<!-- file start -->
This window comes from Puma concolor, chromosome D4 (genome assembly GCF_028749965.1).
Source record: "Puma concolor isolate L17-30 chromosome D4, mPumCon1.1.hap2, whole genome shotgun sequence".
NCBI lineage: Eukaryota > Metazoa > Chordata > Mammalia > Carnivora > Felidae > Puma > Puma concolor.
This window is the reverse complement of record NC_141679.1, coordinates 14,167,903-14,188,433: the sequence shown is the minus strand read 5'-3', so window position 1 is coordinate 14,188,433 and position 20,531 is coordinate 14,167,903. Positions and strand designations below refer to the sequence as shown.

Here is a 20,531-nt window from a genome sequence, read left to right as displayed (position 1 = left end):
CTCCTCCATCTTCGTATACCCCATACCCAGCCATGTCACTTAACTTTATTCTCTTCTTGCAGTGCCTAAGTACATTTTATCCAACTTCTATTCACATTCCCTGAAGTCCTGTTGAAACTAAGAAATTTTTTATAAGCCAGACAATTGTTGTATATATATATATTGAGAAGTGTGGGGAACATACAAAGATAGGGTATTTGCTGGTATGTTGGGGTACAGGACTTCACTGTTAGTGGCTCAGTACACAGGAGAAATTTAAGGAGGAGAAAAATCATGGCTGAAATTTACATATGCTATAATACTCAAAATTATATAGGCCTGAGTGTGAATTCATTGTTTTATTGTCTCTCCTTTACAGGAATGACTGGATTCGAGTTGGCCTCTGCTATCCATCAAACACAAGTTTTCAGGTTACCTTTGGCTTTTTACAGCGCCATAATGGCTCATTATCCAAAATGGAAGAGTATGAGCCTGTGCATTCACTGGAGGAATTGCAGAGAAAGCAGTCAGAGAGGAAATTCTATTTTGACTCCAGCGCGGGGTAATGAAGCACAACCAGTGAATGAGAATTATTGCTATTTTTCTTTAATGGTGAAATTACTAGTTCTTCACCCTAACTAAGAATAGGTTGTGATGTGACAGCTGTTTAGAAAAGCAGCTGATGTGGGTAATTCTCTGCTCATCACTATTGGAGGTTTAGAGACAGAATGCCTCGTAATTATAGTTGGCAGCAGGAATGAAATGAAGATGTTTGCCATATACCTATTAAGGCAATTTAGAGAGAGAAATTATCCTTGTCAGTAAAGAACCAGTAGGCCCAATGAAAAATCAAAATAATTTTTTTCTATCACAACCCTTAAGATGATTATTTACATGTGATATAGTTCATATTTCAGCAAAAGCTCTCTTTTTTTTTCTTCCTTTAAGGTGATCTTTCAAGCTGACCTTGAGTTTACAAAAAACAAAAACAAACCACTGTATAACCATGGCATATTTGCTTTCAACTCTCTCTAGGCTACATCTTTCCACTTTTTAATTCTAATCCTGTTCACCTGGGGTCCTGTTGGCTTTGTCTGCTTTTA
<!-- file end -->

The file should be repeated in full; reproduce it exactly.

This window comes from Puma concolor, chromosome D4 (genome assembly GCF_028749965.1).
Source record: "Puma concolor isolate L17-30 chromosome D4, mPumCon1.1.hap2, whole genome shotgun sequence".
NCBI lineage: Eukaryota > Metazoa > Chordata > Mammalia > Carnivora > Felidae > Puma > Puma concolor.
This window is the reverse complement of record NC_141679.1, coordinates 14,167,903-14,188,433: the sequence shown is the minus strand read 5'-3', so window position 1 is coordinate 14,188,433 and position 20,531 is coordinate 14,167,903. Positions and strand designations below refer to the sequence as shown.

Here is a 20,531-nt window from a genome sequence, read left to right as displayed (position 1 = left end):
CTCCTCCATCTTCGTATACCCCATACCCAGCCATGTCACTTAACTTTATTCTCTTCTTGCAGTGCCTAAGTACATTTTATCCAACTTCTATTCACATTCCCTGAAGTCCTGTTGAAACTAAGAAATTTTTTATAAGCCAGACAATTGTTGTATATATATATATTGAGAAGTGTGGGGAACATACAAAGATAGGGTATTTGCTGGTATGTTGGGGTACAGGACTTCACTGTTAGTGGCTCAGTACACAGGAGAAATTTAAGGAGGAGAAAAATCATGGCTGAAATTTACATATGCTATAATACTCAAAATTATATAGGCCTGAGTGTGAATTCATTGTTTTATTGTCTCTCCTTTACAGGAATGACTGGATTCGAGTTGGCCTCTGCTATCCATCAAACACAAGTTTTCAGGTTACCTTTGGCTTTTTACAGCGCCATAATGGCTCATTATCCAAAATGGAAGAGTATGAGCCTGTGCATTCACTGGAGGAATTGCAGAGAAAGCAGTCAGAGAGGAAATTCTATTTTGACTCCAGCGCGGGGTAATGAAGCACAACCAGTGAATGAGAATTATTGCTATTTTTCTTTAATGGTGAAATTACTAGTTCTTCACCCTAACTAAGAATAGGTTGTGATGTGACAGCTGTTTAGAAAAGCAGCTGATGTGGGTAATTCTCTGCTCATCACTATTGGAGGTTTAGAGACAGAATGCCTCGTAATTATAGTTGGCAGCAGGAATGAAATGAAGATGTTTGCCATATACCTATTAAGGCAATTTAGAGAGAGAAATTATCCTTGTCAGTAAAGAACCAGTAGGCCCAATGAAAAATCAAAATAATTTTTTTCTATCACAACCCTTAAGATGATTATTTACATGTGATATAGTTCATATTTCAGCAAAAGCTCTCTTTTTTTTTCTTCCTTTAAGGTGATCTTTCAAGCTGACCTTGAGTTTACAAAAAACAAAAACAAACCACTGTATAACCATGGCATATTTGCTTTCAACTCTCTCTAGGCTACATCTTTCCACTTTTTAATTCTAATCCTGTTCACCTGGGGTCCTGTTGGCTTTGTCTGCTTTTA